It the 1957 Broadway musical, The Music Man, a conman, “Professor” Harold Hill, convinces an Iowa community that the new arrival of a pool table will lead to all sorts of problems, and marching band instruments and uniforms will save them from morale decline.
The song that amplifies the town’s problem goes …”folks, we’ve got trouble, right here in River City. Yes, we’ve got trouble, with a capital T, that rhymes with P, which stands for pool!”
Once Harold Hill amplifies the problem, the town realizes it needs a solution. And in a following scene, he casts a vision of success that avoids the trouble in the song titled ‘76 Trombones’.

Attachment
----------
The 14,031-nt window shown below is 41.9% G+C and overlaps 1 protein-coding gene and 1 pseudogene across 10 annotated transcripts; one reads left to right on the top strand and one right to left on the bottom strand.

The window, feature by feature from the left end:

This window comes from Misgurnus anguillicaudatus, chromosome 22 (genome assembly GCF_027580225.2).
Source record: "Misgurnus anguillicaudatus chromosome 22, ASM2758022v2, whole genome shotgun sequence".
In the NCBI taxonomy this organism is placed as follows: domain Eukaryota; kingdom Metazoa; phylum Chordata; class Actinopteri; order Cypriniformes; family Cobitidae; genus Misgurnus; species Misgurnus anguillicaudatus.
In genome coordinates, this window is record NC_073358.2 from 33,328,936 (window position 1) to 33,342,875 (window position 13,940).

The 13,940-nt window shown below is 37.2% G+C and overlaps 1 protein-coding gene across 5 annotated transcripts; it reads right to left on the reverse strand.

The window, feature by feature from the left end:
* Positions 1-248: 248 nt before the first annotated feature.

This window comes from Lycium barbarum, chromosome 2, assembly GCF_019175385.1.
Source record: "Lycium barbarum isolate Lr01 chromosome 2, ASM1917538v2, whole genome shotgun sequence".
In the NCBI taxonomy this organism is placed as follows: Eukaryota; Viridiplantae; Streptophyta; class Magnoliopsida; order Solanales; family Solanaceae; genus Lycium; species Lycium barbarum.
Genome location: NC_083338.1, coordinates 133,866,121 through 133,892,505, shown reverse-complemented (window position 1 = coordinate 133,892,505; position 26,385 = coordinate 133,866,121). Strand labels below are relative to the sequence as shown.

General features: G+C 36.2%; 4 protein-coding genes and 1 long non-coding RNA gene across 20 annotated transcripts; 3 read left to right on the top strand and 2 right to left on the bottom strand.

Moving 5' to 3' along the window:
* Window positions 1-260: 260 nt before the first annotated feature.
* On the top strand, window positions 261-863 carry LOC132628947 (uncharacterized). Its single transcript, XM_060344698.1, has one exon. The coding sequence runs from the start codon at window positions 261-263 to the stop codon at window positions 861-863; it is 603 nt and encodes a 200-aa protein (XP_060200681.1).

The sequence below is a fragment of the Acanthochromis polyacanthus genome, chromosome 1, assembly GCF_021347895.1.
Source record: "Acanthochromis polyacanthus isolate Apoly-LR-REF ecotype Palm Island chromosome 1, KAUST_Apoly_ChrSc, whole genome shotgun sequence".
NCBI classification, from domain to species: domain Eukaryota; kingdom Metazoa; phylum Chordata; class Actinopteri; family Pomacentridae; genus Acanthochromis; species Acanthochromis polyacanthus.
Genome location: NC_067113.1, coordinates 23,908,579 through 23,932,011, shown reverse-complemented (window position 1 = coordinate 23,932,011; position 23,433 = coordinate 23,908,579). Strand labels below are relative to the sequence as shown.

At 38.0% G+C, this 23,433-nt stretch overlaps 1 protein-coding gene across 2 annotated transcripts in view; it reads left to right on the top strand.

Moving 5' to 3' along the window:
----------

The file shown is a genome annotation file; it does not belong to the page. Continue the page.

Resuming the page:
In your marketing message, like in any good story, the main character (in this case the citizens of River City) does not take action until there’s a problem. Once people know they have a problem, they’ll look for a solution.
Take a page from The Music Man and make sure your marketing message clearly states the problem and, once you do, people will be eager to hear how you solve it.
And if you can sing it in a catchy tune, even better: